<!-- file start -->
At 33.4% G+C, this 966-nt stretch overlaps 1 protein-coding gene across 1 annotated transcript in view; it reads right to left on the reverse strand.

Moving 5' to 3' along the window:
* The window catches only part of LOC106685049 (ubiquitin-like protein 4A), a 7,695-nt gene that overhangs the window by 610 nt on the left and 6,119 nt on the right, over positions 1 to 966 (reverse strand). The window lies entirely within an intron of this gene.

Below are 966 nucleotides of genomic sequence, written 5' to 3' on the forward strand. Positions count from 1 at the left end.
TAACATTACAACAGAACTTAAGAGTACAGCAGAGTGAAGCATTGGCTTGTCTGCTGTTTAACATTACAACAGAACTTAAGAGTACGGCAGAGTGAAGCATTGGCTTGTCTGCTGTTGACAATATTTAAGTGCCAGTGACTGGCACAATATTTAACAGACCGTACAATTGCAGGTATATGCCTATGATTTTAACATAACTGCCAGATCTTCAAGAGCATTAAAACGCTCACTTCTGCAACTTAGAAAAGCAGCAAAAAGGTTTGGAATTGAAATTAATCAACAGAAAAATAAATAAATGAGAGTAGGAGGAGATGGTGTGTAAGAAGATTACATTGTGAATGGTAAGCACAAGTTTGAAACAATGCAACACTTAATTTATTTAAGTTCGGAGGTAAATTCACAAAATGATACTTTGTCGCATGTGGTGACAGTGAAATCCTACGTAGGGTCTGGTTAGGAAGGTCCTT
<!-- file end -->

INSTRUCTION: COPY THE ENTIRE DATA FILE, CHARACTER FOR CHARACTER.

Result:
At 33.4% G+C, this 966-nt stretch overlaps 1 protein-coding gene across 1 annotated transcript in view; it reads right to left on the reverse strand.

Moving 5' to 3' along the window:
* The window catches only part of LOC106685049 (ubiquitin-like protein 4A), a 7,695-nt gene that overhangs the window by 610 nt on the left and 6,119 nt on the right, over positions 1 to 966 (reverse strand). The window lies entirely within an intron of this gene.

Below are 966 nucleotides of genomic sequence, written 5' to 3' on the forward strand. Positions count from 1 at the left end.
TAACATTACAACAGAACTTAAGAGTACAGCAGAGTGAAGCATTGGCTTGTCTGCTGTTTAACATTACAACAGAACTTAAGAGTACGGCAGAGTGAAGCATTGGCTTGTCTGCTGTTGACAATATTTAAGTGCCAGTGACTGGCACAATATTTAACAGACCGTACAATTGCAGGTATATGCCTATGATTTTAACATAACTGCCAGATCTTCAAGAGCATTAAAACGCTCACTTCTGCAACTTAGAAAAGCAGCAAAAAGGTTTGGAATTGAAATTAATCAACAGAAAAATAAATAAATGAGAGTAGGAGGAGATGGTGTGTAAGAAGATTACATTGTGAATGGTAAGCACAAGTTTGAAACAATGCAACACTTAATTTATTTAAGTTCGGAGGTAAATTCACAAAATGATACTTTGTCGCATGTGGTGACAGTGAAATCCTACGTAGGGTCTGGTTAGGAAGGTCCTT